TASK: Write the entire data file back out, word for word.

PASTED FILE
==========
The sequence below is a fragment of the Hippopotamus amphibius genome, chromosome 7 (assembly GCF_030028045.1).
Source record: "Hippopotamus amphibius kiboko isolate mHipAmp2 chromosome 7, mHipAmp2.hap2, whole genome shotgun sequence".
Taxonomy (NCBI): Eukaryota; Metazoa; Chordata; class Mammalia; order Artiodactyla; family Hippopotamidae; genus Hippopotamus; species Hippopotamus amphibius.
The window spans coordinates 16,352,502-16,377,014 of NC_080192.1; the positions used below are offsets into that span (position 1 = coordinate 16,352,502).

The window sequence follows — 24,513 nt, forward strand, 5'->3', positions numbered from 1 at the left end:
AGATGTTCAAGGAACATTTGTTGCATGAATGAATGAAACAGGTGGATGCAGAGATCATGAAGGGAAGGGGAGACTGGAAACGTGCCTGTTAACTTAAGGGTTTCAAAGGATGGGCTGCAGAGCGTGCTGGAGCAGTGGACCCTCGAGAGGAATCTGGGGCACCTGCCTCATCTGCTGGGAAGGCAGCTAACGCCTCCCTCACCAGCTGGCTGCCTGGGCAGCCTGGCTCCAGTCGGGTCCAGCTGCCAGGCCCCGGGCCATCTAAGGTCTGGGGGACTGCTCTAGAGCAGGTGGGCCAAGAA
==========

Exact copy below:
The sequence below is a fragment of the Hippopotamus amphibius genome, chromosome 7 (assembly GCF_030028045.1).
Source record: "Hippopotamus amphibius kiboko isolate mHipAmp2 chromosome 7, mHipAmp2.hap2, whole genome shotgun sequence".
Taxonomy (NCBI): Eukaryota; Metazoa; Chordata; class Mammalia; order Artiodactyla; family Hippopotamidae; genus Hippopotamus; species Hippopotamus amphibius.
The window spans coordinates 16,352,502-16,377,014 of NC_080192.1; the positions used below are offsets into that span (position 1 = coordinate 16,352,502).

The window sequence follows — 24,513 nt, forward strand, 5'->3', positions numbered from 1 at the left end:
AGATGTTCAAGGAACATTTGTTGCATGAATGAATGAAACAGGTGGATGCAGAGATCATGAAGGGAAGGGGAGACTGGAAACGTGCCTGTTAACTTAAGGGTTTCAAAGGATGGGCTGCAGAGCGTGCTGGAGCAGTGGACCCTCGAGAGGAATCTGGGGCACCTGCCTCATCTGCTGGGAAGGCAGCTAACGCCTCCCTCACCAGCTGGCTGCCTGGGCAGCCTGGCTCCAGTCGGGTCCAGCTGCCAGGCCCCGGGCCATCTAAGGTCTGGGGGACTGCTCTAGAGCAGGTGGGCCAAGAA